That messiness, sometimes weak communication and political philosophies play into the trust gap, said Marcia McNutt, president of the National Academy of Sciences, which was set up by President Abraham Lincoln to offer the federal government expert advice.

Scientists and policy makers tend to be conservative — not politically but in terms of being cautious and wary of risk — pushing safety, masks and vaccines while “Republicans as a group value individual liberty,” McNutt said.

“So no wonder that Republicans are less supportive of the scientifically conservative decisions in the face of uncertainty,” she told the AP in an email.

John Holdren, who was President Barack Obama’s science adviser, said he blames GOP leaders’ “nonstop denial and deception.”

The consequence of declining trust in the scientific community among Republicans is clear: AP-NORC polling shows Republicans continue to be less likely than Democrats to be vaccinated.

Sudip Parikh, chief executive officer of the American Association for the Advancement of Science, the world’s largest general science organization, said it’s clear that science has become a wedge issue for many politicians. Some have tied themselves to it, he said, and others have seen value in shooting at it “because it helps them politically.”

“It’s easy in the abstract to trust science,” Parikh said. “When there are things that come out of that the data that challenge what you are hoping the policy answer would be, you get divergence from wanting to trust the science.”

Parikh said he found it ironic that much of the distrust in science is spread by technology — social media, smartphones — that only exists because of scientific advances.

Famed astrophysicist Neil deGrasse Tyson agreed: “The struggle continues, trying to get the general public to embrace all of the science the way they unwittingly embrace the science in their smartphones.”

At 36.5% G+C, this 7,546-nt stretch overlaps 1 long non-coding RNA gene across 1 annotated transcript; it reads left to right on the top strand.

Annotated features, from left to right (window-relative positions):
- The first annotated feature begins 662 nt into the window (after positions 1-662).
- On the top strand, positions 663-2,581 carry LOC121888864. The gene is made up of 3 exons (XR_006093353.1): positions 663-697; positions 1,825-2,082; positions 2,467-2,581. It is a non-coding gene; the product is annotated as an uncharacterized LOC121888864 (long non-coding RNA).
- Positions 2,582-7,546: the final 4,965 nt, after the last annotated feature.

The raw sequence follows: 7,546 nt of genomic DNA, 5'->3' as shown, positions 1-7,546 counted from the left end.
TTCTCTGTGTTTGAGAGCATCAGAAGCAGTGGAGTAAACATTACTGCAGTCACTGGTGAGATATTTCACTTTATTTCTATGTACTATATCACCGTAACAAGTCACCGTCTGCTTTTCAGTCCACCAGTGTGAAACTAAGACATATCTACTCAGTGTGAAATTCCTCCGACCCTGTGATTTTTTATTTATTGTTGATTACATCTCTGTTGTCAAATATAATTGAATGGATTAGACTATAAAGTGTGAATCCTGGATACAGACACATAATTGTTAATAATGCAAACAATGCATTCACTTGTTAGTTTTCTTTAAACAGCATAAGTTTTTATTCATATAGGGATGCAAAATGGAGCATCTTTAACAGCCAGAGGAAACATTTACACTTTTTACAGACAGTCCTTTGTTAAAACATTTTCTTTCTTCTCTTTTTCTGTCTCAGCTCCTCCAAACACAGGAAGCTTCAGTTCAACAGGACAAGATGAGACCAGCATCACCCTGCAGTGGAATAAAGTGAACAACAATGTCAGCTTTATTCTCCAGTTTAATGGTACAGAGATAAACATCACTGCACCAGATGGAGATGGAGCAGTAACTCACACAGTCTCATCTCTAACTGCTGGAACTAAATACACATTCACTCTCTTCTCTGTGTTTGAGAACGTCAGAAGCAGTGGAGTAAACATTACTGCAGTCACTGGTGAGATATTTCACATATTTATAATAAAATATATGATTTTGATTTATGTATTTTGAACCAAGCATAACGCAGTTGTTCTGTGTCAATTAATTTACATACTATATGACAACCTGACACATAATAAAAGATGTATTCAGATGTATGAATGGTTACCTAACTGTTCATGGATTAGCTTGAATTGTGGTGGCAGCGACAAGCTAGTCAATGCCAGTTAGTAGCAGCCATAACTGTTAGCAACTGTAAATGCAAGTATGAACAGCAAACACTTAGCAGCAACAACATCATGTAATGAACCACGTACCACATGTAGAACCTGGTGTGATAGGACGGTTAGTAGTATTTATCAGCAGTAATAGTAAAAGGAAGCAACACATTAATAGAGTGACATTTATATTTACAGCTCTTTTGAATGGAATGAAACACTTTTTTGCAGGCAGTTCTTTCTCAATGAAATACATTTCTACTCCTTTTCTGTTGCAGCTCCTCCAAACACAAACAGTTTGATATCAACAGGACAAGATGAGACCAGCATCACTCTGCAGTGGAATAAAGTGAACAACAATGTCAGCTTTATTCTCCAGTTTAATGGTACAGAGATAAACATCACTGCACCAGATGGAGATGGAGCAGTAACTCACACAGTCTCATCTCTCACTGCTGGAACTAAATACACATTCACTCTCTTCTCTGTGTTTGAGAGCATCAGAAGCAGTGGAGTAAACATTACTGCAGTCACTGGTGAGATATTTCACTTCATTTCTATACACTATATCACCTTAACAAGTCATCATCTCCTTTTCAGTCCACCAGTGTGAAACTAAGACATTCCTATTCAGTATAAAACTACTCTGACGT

___

The General Social Survey has been conducted since 1972 by NORC at the University of Chicago. Sample sizes for each year’s survey vary from about 1,500 to about 4,000 adults, with margins of error falling between plus or minus 2 percentage points and plus or minus 3.1 percentage points. The most recent survey was conducted Dec. 1, 2020, through May 3, 2021, and includes interviews with 4,032 American adults. Results for the full sample have a margin of error of plus or minus 2 percentage points.
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Inner Cynic: Seriously -- Tyson thinks "science across the board" is credible? Not just the physical sciences, but also that replication crisis, publish or perish, academic standards compromised, predatory publishing, etc, realm of the human (psychological, social) and biomedical sciences?

Parikh equates the success of disciplines tied to technology and engineering (where things actually have to work over the long haul) with a division of science riddled with the aforementioned, as well as driven by prescriptive agendas invented in that ideologically swollen hound dog of the humanities that the administrations of the human and biomedical sciences reciprocally hump on?


Plus, this irony of survey data collection itself being a cornerstone of research in the troubled and unreliable social sciences. An inquiry process that might as well be a black box in terms of how one was conducted, if few have the time to track down the documentation of a study's specific details pertaining to items like how individuals are classified, the questions, and any pre-existing assumptions and biases of the investigative template to ferret out, as well the expertise for deciphering any particular mode of obscuring, in-house technobabble.